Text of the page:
Not in university, but I would assume it’s still the same old “if you use something other than windows or maybe mac, you are free to do so however you are on your own to figure it out and resolve any issues!” attitude. Which really I think is fair. At least now Novel is mostly dead so you don’t need to deal with that shit ;p

    I guess the question here would be, what specifically about the network do you need to support Linux. Basic connectivity should usually just work, unless they use some weird connection tool (do those even exist any more). Whatever web based systems your school is using _might_ work. Whatever standard tools your teachers dictate you use will probably be one platform only (and if they laughed at the mention of Linux, you can guess what platform that will be).

    And some general advice: don’t go too crazy trying to do _everything_ in Linux for the principle of it. If it’s easy, do it, if not, just get a windows VM up and running to do your work. Unless you enjoy that kinda stuff, the frustration of trying to get a teacher to accept the work you did in a tool he has never heard of on a platform he isn’t familiar with just isn’t worth it for the warm and fuzzy feeling.

    • Re: (Score:3, Insightful)

      by Relayman (1068986)

      ... unless they use some weird connection tool (do those even exist any more).

      You, you've never run across Cisco's Clean Access Agent? Lucky you!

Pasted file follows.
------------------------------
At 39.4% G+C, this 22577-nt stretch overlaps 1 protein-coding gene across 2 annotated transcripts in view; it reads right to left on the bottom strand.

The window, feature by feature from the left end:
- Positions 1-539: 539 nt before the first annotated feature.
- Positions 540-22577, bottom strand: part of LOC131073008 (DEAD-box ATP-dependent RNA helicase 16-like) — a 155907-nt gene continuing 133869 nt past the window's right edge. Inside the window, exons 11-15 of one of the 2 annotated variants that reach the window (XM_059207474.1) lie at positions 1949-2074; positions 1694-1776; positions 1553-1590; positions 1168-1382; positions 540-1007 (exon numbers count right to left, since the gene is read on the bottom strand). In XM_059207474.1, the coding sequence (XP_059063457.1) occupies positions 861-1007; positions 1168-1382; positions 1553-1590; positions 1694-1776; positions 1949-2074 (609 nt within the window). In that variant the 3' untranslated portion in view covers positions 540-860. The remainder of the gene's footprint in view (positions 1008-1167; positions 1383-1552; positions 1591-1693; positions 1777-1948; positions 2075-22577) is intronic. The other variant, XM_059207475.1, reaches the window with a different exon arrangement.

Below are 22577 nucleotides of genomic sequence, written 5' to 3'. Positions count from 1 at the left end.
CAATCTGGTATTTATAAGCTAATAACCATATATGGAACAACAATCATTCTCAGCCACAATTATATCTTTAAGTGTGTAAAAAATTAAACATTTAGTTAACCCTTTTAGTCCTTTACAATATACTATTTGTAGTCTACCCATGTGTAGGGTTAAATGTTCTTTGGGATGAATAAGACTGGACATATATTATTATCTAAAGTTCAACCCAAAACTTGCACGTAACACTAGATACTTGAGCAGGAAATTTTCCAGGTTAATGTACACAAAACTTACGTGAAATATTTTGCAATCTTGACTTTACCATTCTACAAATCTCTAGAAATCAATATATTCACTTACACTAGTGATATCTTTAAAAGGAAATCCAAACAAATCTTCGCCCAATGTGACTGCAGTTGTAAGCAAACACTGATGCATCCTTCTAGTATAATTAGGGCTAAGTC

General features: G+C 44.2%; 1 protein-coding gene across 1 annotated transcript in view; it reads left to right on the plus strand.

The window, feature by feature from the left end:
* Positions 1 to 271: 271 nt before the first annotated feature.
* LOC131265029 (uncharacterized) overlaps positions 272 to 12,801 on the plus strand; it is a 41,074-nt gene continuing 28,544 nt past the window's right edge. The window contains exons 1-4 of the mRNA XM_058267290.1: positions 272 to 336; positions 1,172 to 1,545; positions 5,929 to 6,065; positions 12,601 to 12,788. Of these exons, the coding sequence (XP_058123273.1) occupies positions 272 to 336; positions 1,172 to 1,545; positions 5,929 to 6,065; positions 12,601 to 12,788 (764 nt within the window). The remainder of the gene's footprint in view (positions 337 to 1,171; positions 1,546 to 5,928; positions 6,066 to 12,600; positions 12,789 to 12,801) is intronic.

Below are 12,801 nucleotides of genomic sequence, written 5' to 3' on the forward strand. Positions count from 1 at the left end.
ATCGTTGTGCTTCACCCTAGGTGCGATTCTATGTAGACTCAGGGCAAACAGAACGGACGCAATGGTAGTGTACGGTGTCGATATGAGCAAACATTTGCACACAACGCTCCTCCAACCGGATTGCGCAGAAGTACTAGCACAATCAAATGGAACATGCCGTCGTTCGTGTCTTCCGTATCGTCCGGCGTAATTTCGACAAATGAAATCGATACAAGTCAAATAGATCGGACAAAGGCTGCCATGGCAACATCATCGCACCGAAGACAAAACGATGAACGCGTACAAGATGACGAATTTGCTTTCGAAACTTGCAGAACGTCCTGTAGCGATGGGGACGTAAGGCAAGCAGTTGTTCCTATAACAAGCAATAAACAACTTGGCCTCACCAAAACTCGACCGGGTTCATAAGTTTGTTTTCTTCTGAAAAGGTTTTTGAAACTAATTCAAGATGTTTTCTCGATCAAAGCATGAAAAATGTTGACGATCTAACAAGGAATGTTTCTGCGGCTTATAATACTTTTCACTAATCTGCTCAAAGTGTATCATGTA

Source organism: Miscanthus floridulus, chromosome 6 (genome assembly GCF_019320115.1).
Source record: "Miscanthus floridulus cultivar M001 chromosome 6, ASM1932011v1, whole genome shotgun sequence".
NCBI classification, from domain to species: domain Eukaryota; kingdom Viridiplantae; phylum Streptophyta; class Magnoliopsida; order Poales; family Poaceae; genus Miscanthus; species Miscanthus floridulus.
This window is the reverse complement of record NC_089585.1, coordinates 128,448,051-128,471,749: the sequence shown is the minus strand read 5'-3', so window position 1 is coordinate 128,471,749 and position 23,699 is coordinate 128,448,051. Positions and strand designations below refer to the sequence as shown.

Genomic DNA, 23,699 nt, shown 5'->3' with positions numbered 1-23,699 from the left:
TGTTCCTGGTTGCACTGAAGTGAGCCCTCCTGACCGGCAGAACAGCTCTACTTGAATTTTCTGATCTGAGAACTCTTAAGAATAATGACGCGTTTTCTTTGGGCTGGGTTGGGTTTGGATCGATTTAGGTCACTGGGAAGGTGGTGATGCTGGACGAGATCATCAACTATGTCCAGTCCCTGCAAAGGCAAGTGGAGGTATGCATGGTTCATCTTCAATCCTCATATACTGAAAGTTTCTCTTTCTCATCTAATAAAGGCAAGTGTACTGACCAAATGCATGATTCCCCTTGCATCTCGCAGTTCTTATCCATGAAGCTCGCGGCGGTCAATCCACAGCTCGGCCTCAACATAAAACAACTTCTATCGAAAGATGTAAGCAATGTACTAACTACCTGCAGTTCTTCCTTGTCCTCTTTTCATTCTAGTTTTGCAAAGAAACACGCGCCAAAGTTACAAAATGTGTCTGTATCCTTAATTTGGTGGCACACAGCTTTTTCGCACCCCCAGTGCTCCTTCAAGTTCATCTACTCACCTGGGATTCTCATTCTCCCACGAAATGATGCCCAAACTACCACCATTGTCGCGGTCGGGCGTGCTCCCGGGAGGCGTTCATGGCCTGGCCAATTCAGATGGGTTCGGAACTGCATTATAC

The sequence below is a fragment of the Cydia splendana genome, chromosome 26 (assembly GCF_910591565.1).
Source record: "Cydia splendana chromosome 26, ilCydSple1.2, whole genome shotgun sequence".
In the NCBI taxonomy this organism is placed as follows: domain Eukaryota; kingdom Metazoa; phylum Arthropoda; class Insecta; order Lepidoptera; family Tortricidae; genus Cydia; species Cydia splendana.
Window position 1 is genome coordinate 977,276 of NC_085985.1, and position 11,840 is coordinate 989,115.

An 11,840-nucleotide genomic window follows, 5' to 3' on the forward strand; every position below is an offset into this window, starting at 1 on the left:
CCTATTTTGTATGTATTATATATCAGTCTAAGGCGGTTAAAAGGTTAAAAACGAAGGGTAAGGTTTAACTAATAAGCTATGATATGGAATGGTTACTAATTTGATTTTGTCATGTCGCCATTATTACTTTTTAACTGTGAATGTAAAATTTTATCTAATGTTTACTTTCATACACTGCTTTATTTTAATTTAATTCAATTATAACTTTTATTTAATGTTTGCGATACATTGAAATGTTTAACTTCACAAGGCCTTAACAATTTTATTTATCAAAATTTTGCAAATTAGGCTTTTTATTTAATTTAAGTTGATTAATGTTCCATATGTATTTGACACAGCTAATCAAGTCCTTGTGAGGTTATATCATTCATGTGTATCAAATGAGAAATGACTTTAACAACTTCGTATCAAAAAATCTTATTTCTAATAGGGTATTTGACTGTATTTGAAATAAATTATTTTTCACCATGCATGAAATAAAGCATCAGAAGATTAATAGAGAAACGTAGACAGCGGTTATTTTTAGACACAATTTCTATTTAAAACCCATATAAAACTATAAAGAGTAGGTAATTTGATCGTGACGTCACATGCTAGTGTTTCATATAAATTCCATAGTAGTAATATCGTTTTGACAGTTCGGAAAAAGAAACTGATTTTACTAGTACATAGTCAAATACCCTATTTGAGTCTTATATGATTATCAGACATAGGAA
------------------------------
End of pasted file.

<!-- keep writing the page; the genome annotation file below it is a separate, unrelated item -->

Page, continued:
• by Anrego (830717) *

        Is that the deal where you had to spoof your user agent to a mac browser or it would think you were windows and try to make you download some connection client?

    • by richlv (778496)

      And some general advice: don’t go too crazy trying to do _everything_ in Linux for the principle of it. If it’s easy, do it, if not, just get a windows VM up and running

      is that an offer to cover the cost for anybody, or a suggestion to pirate it ? :)

      • by Anrego (830717) *

        Software was always provided free to me (free as in, part of the tuition). Had some microsoft acedemic "shit tonne of software you just downloaded from this site" dealie. Milage probably varies greatly though.

      • by Dcnjoe60 (682885)

        And some general advice: don’t go too crazy trying to do _everything_ in Linux for the principle of it. If it’s easy, do it, if not, just get a windows VM up and running

        is that an offer to cover the cost for anybody, or a suggestion to pirate it ? :)

        Chances are, his laptop has a windows license already, so technically, it wouldn't be a pirated copy. Now, whether he has the install disks or has to borrow a copy and use his own key is a different story.

        • by Anrego (830717) *

          Can always image the hard drive (using clonezilla or something similar) to an external, then re-image it to a virtual hard drive.

          I've actually done this successfully. Warning came up that I had to re-activate, but re-activation worked and everything else (mostly) functioned normally... YMMV.

      • Many institutions have an MSDNAA licence for science/engineering/IT/business students where we can get specific MS software licence keys free of charge. At RMIT they have 64 and 32 bit Windows as separate products so that's at least 2 keys per OS version (Vista has about 5 different things).

        Office is not free.

    • by Tarlus (1000874)